Legislature(1997 - 1998)
04/18/1997 09:05 AM HES
* first hearing in first committee of referral
= bill was previously heard/scheduled
= bill was previously heard/scheduled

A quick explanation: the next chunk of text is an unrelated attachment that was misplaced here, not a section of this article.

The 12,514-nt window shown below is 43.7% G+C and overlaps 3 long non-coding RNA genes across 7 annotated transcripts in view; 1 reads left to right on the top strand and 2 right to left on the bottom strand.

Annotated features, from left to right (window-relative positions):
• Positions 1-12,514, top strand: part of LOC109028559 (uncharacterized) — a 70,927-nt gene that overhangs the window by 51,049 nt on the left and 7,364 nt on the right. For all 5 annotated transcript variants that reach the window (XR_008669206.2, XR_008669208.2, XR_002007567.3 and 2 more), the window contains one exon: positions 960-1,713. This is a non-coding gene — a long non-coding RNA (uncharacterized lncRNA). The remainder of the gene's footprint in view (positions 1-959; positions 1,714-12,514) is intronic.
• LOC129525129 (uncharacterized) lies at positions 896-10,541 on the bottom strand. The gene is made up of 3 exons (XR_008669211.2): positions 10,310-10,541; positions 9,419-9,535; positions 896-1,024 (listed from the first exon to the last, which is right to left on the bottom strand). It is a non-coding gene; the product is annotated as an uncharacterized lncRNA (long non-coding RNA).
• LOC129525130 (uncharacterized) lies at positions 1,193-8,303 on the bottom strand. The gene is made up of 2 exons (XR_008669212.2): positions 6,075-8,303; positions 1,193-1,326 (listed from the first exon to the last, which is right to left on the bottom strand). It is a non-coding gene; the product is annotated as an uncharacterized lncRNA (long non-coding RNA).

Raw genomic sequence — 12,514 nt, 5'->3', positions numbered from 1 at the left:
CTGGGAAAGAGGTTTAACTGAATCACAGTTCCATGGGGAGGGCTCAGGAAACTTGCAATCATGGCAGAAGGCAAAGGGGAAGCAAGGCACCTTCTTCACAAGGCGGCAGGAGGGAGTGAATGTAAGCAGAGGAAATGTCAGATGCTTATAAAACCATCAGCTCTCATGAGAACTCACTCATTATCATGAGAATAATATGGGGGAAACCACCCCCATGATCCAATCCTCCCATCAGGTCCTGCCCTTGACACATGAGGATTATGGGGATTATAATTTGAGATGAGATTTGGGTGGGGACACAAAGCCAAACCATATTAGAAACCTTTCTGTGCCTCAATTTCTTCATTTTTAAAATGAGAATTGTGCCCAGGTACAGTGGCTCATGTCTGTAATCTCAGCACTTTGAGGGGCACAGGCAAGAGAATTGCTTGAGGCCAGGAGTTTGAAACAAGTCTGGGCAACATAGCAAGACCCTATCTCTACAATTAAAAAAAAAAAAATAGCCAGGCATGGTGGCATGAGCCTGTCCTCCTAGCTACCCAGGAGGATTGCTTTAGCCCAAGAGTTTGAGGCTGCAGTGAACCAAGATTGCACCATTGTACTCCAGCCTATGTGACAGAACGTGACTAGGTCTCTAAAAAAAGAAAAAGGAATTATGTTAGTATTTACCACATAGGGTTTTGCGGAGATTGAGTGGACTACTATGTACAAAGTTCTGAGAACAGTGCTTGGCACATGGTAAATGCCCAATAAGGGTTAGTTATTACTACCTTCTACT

SENATE HEALTH, EDUCATION & SOCIAL SERVICES COMMITTEE April 18, 1997 9:05 a.m. MEMBERS PRESENT Senator Gary Wilken, Chairman Senator Loren Leman, Vice Chairman Senator Lyda Green Senator Jerry Ward Senator Johnny Ellis MEMBERS ABSENT All members present. COMMITTEE CALENDAR SENATE BILL NO. 117 "An Act relating to an infant care curriculum in the public school system." - MOVED SB 117 OUT OF COMMITTEE CONFIRMATIONS: University of Alaska Board of Regents - Michael Burns, Elsa Demeksa SENATE BILL NO. 164 "An Act relating to the authority of an emergency medical technician at the scene of an accident or emergency." - MOVED CSSB 164(HES) OUT OF COMMITTEE PREVIOUS SENATE COMMITTEE ACTION SB 117 - No previous Senate action to record. SB 164 - See Senate Health, Education & Social Service minutes dated 4/16/97. WITNESS REGISTER Senator Donley State Capitol Juneau, Alaska 99801-1182 POSITION STATEMENT: Prime Sponsor of SB 117. Tom Dean, Chief Tok EMS PO Box 811 Tok, Alaska 99780 POSITION STATEMENT: Encouraged passage of CSSB 164(HES). Craig Lewis Alaska EMS Association Interior Region Emergency Medical Services Council 3522 Industrial Avenue Fairbanks, Alaska 99701 POSITION STATEMENT: Present for questions. ACTION NARRATIVE TAPE 97-41, SIDE A SB 117 INFANT CARE CURRICULUM IN PUBLIC SCHOOLS Number 001 CHAIRMAN WILKEN called the Senate Health, Education & Social Services Committee (HES) to order at 9:05 a.m. and introduced SB 117 as the first order of business before the committee. SENATOR DONLEY , Prime Sponsor, said that SB 117 adds the language "including infant care" to the suggested health curriculum for Alaska's public school system. Senator Donley pointed out that the committee packets included a chart which illustrates why Alaska needs better infant care. The chart shows that Alaska has the fewest low weight births, the best early prenatal care, and the fewest births by mothers under 18 years of age. However, the chart shows that Alaska has the highest rate of infant mortality, infants three months to one year, in the nation. This data indicates that something is going wrong during the three months to one year time period. Senator Donley hoped that health classes in the public schools could educate students on caring for a baby. For example, informing the students of SIDS and the need for a baby to sleep on its back not its stomach. The class could educate students in the proper way to hold and feed a baby. The class could provide general information that everyone should learn because not only the mother will be taking care of the baby. In response to Chairman Wilken, SENATOR DONLEY explained that the initial data came from the University of Washington, but his staff has spent much time compiling the data. Number 087 CHAIRMAN WILKEN pointed out that the sponsor statement refers to requiring infant care, but this would be voluntary. SENATOR DONLEY clarified that SB 117 would only add infant care to those suggested for education under the existing law. CHAIRMAN WILKEN noted that SB 117 has a zero fiscal note. SENATOR WARD asked if any school system has a curriculum that includes infant care in its health curriculum. SENATOR DONLEY had not checked every school district in Alaska, but the Anchorage School District does not. Senator Donley informed the committee that the Anchorage School District just performed a review of the health care curriculum, but no one brought forth this issue. CHAIRMAN WILKEN said that he had discussed this with a Fairbanks' School Board member who indicated that the Fairbanks' School Board had discussed such curriculum. This member believed that SB 117 would encourage further discussion of the issue. SENATOR GREEN moved to report SB 117 out of committee with individual recommendations and the accompanying zero fiscal note. Without objection, it was so ordered. CHAIRMAN WILKEN moved to the nominees of the Board of Regents as the next order of business before the committee. Number 137 MIKE BURNS , UA Board of Regent nominee, said that it was an honor to be nominated for this position. Mr. Burns informed the committee that he came to Alaska in 1985 as the President of Alaska Pacific Bank, Key Bank, and continues in that position today. By training Mr. Burns is a lawyer, but is not admitted to practice in Alaska. Mr. Burns listed the following civic affairs: Chair of the Anchorage Telephone Utility, Governor's Commission on Tort Reform, YMCA Board, Nature Conservancy Board, United Way, etc. SENATOR GREEN inquired as to the university's stand on resource management and agricultural related programs. MIKE BURNS said that he had not gotten into the programs yet. Mr. Burns sensed that the university is now at the point of doing less with less due to declining budgets. Mr. Burns did not know how agriculture fits into all of this. SENATOR WARD said that as budget reductions continue, the Board of Regents need to review how to make the university system work. Senator Ward suggested reducing the campuses down to two; one in Fairbanks and the other in Anchorage. By keeping all the satellites open, some of the core activities of 80 percent of the university population are being damaged. MIKE BURNS said that it is a grave situation and the university needs to determine how to do less because there is less. Before reviewing issues of what is being done, issues of how efficient things are done must be determined. The structure of the administration of the university must be reviewed in order to determine if the correct administrative model is in place for the future. Mr. Burns believed that some things can be done cheaper, perhaps not enough cheaper to salvage everything that is provided today. SENATOR WARD informed the committee that the concept of scaling down to only two campuses comes from the student body of the University of Alaska-Anchorage. MIKE BURNS believed that some input from the Legislature is necessary regarding the direction and scope of the university. With any further cuts, the university will not be able to continue doing what it does today for the next year. Mr. Burns commented that in the short time of his involvement with the university, he has been struck by the involvement of the student body. For example, there is a proposed technology fee and the students' responses indicate that they realize the need for other resources beyond the traditional channels. Number 291 SENATOR ELLIS noted that he and Mr. Burns served on the Governor's Task Force on Tort Reform where Senator Ellis was impressed with Mr. Burns. From that experience, Senator Ellis believed that Mr. Burns would make a good regent. SENATOR LEMAN informed the committee that he was visited by some UAA students today who were concerned with appropriations for periodicals at the UAA Library in order to maintain its accreditation. Senator Leman referred the students to the regents. Senator Leman encouraged Mr. Burns to work within the budget constraints. MIKE BURNS stressed that the funding of the books is an important issue for accreditation. Mr. Burns understood that in the past two years, money has been moved from that area and has been placed into instructional programs. The highest spending priority is what effects the students and accreditation is vital. Mr. Burns said that Peter was being robbed to pay Paul. SENATOR ELLIS commented that 18 years ago when he was a member of the UAA Student Government Senate he was sent to Juneau to lobby for books and periodicals for the UAA Consortium Library. MIKE BURNS pointed out that the aforementioned technology fee would add to the internet capability and help with the periodicals, but does not add hard copies of books. CHAIRMAN WILKEN , SENATOR LEMAN , SENATOR WARD , and SENATOR ELLIS noted that they all had accounts with Key Bank. CHAIRMAN WILKEN said that he was concerned about the lack of knowledge by the Legislature with regard to what the university needs and does for Alaska. Chairman Wilken said that he would work on that during the interim. Chairman Wilken believed that the university and the Legislature should have a banking relationship with the Legislature as the banker. Chairman Wilken has observed in his 16 weeks with the Legislature, that the university and the Legislature do not talk nor do they understand the needs of one another. Chairman Wilken stressed the need for the university system to be held in the same esteem as the K-12 education; that is a goal. Chairman Wilken read the following statement which conveyed his concerns, "It is becoming increasingly difficult to meet the Board of Regents', Governor's, and Legislature's goals to provide a quality and affordable education for Alaskans and promote Alaska jobs and economic development." He said that if there are goals of those three groups, he had not seen those goals and he bet that none of the three groups know the others' goals. Chairman Wilken said that determining what the Regents, the Governor, and the Legislature want is a place to begin. SENATOR WARD commented that Wendy Redman has been the glue holding the three groups together. Senator Ward pointed out that Senator Wilken had been designated to work with the university through the interim to present information back to the next legislative session. Number 406 ELSA DEMEKSA , UA Board of Regent nominee, informed the committee that she was a local business owner and mother of two children. Ms. Demeksa has been a resident of Alaska for about 19 years. With a son that will be ready for college in about three years, Ms. Demeksa has a personal interest in the university. Ms. Demeksa noted her degree in English Literature and graduate work in Mass Media. Ms. Demeksa has served on several boards and just completed a five year term on the Alaska State Board of Parole. Ms. Demeksa said that she had the time, willingness, and energy to commit to the university. SENATOR WARD commented that after talking with people in the halls about Ms. Demeksa, everyone has spoken very highly of her. SENATOR LEMAN asked if Ms. Demeksa had any vision for the university in the future. With the money constraints, Senator Leman mentioned the possibility of consolidation of rural campuses and what the main campuses would offer. He asked if Ms. Demeksa had any thoughts on that. ELSA DEMEKSA felt that the status quo needs to be challenged. The reduction in funding from the Legislature indicates the need to streamline and re-examine the structure of the university. Ms. Demeksa believed that the university needs to review other sources of funding and perhaps, the community could play a larger role. CHAIRMAN WILKEN asked Ms. Demeksa if he could count on her to encourage and participate in the discussion between the Board of Regents and the Legislature. ELSA DEMEKSA replied, absolutely. CHAIRMAN WILKEN thanked the nominees and noted his intent for the letter of confirmation to be signed and forwarded to President Miller. SB 164 AUTHORITY OF EMERGENCY MED TECHS Number 478 CHAIRMAN WILKEN announced that SB 164 was the final order of business before the committee. Chairman Wilken noted that there was a committee substitute for consideration. SENATOR WARD moved that CSSB 164(HES) be adopted. CHAIRMAN WILKEN explained that the CS changed lines 6-8 to require that to be covered by this statute a current EMT identification card must be on the person. Chairman Wilken pointed out that lines 10-13 on page 2 address the enforcement issue. This is just like the fire fighter code in that an EMT cannot enforce the law, the EMT can take the name of the person disobeying instructions and pass that name to the troopers. The troopers decide whether prosecution is in order in a particular situation. SENATOR WARD said that he had no problem as long as the person claiming to be an EMT was clearly identifiable. CHAIRMAN WILKEN noted that people are almost always in uniform, but if not the person is now required to carry identification. TOM DEAN encouraged passage of CSSB 164(HES). CRAIG LEWIS said that he was present for questions. Number 511 SENATOR LEMAN moved to report CSSB 164(HES) out of committee with individual recommendations and the accompanying zero fiscal note. Without objection, it was so ordered. CHAIRMAN WILKEN asked if there was anything else to come before the committee. SENATOR WARD noted that he had a suggestion from the public. The suggestion was to take 10 million acres of State of Alaska land and place that into an educational endowment for K through university level. The 10 million acres would have a formula for development to develop so many acres per year or else the land would transfer back to the state. The person that suggested this is a miner. SENATOR LEMAN commented that he had supported several land grant proposals for the university and would be open to looking into the concepts. SENATOR WARD interjected that this suggestion emphasized the need to lease, develop, or explore on a phased basis or the land reverts back to the state over a 20 year period. There being no further business before the committee, the meeting was adjourned at 9:45 a.m.